Background information on water issues and topics is available
from the Water Education Foundation through publications, videos,
the news blog Aquafornia, online water encyclopedia
Aquapedia, and more.
The 24-page Layperson’s Guide to California Water provides an
excellent overview of the history of water development and use in
California. It includes sections on flood management; the state,
federal and Colorado River delivery systems; Delta issues; water
rights; environmental issues; water quality; and options for
stretching the water supply such as water marketing and
The 28-page Layperson’s Guide to Water Rights Law, recognized as
the most thorough explanation of California water rights law
available to non-lawyers, traces the authority for water flowing
in a stream or reservoir, from a faucet or into an irrigation
ditch through the complex web of California water rights.
Watersheds are all around us. You’re sitting or standing in one
A watershed is more than just a piece of land that water flows
through. It is a place where people and animals live, and plants
and trees grow. All life is dependent on a healthy watershed.
Without watersheds, we wouldn’t have water for farms, cities,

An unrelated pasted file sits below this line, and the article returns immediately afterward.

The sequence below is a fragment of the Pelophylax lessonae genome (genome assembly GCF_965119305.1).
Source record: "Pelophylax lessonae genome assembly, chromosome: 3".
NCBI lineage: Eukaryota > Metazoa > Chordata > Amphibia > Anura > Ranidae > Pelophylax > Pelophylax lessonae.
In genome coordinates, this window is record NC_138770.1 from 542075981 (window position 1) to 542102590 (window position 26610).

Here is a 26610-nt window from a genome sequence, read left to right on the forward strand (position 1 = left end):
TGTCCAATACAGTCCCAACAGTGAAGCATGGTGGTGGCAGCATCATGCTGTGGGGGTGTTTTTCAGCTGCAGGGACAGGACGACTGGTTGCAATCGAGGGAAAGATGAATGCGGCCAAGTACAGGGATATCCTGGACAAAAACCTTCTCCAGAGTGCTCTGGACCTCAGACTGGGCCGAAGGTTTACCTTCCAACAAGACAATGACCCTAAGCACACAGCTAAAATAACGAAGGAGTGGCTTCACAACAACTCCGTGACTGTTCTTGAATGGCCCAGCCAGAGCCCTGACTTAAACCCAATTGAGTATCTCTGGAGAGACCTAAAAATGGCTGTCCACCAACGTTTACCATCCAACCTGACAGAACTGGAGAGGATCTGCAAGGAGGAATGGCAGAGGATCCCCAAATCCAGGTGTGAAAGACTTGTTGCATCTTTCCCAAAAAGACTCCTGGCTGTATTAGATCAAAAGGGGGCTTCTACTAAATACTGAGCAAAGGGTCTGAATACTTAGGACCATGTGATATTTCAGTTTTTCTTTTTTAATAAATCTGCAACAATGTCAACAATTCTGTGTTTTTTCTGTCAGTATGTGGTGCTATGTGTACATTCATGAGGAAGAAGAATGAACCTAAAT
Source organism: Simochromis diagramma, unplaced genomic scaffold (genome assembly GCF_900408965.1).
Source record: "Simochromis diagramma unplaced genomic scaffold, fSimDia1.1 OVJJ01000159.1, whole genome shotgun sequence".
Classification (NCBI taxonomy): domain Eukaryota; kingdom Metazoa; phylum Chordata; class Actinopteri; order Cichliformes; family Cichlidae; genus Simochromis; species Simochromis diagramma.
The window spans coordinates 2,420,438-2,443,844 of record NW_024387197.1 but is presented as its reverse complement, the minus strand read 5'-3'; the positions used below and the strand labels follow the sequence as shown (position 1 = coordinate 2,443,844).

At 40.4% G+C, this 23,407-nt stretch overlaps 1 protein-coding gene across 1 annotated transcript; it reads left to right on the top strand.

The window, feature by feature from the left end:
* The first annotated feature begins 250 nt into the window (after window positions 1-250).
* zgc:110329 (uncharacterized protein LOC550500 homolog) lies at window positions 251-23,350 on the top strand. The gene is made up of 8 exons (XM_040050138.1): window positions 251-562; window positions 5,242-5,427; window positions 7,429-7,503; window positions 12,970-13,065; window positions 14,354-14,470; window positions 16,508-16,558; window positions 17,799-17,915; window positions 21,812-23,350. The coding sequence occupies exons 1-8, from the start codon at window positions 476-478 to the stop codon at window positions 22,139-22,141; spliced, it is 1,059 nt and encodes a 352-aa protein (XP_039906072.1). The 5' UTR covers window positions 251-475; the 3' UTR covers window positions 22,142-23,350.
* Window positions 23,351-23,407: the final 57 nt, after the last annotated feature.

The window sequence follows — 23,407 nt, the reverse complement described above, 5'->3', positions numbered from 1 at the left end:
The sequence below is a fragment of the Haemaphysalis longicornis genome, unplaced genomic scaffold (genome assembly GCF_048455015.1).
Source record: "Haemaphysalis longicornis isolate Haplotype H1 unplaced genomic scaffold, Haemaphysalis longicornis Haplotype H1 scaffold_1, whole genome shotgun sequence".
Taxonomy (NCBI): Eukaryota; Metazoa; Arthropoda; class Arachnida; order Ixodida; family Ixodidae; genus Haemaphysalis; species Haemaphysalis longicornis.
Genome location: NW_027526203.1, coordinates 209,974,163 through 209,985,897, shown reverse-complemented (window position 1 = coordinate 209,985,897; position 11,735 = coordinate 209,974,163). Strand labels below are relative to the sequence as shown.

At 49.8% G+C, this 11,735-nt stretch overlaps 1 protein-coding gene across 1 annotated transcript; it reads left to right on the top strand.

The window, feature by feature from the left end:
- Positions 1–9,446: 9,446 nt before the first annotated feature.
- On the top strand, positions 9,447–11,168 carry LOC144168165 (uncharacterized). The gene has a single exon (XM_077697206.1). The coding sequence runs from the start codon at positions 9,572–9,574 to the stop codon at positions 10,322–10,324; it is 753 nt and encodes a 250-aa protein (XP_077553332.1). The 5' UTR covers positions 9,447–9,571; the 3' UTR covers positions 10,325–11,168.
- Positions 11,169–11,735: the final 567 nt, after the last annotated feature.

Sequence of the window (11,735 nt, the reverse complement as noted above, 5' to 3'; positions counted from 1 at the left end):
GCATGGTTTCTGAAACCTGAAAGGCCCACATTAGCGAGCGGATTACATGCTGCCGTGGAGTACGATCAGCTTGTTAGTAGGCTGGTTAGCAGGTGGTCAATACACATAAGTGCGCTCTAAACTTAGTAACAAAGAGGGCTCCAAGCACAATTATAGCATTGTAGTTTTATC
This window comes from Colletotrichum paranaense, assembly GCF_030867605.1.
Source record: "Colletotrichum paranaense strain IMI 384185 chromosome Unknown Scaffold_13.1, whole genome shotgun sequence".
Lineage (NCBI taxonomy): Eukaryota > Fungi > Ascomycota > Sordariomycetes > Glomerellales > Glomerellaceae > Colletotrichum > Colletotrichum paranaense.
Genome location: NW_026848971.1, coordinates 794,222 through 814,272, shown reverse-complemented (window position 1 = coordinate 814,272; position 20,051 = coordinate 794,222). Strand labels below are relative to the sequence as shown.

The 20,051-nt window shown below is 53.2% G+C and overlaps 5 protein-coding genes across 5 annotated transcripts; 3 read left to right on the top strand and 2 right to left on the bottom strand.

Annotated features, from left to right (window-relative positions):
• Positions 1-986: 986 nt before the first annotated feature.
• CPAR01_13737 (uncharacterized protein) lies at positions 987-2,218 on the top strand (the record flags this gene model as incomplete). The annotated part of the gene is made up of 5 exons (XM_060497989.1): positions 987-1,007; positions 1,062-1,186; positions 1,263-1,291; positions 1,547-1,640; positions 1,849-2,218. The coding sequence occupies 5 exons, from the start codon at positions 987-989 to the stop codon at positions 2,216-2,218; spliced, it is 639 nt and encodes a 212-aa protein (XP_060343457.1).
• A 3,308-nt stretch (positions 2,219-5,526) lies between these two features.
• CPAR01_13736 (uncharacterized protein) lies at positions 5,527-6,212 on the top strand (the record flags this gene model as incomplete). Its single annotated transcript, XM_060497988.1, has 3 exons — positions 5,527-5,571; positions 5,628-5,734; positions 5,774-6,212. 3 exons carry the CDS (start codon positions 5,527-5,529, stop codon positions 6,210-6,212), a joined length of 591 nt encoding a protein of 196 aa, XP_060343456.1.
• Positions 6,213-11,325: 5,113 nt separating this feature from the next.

wildlife, recreation – everything!
The slideshow is packed full of useful information and
photographs, maps and web links to help you explore each topic
California has been called the most hydrologically altered
landmass on the planet, and it is true. Today the state bears
little resemblance to its former self. Where deserts and
grasslands once prevailed, now reservoirs store water to move it
to the arid land. Swampy marshes have given way to landfill for
urban development. Wetlands
have been converted to farmland. California’s water resources now
support 35 million people and irrigate more than 5.68 million
acres of farmland.
A new look for our most popular product! And it’s the perfect
gift for the water wonk in your life.
Our 24×36 inch California Water Map is widely known for being the
definitive poster that shows the integral role water plays in the
state. On this updated version, it is easier to see California’s
natural waterways and man-made reservoirs and aqueducts
– including federally, state and locally funded
projects – the wild and scenic rivers system, and
natural lakes. The map features beautiful photos of
California’s natural environment, rivers, water projects,
wildlife, and urban and agricultural uses and the
text focuses on key issues: water supply, water use, water
projects, the Delta, wild and scenic rivers and the Colorado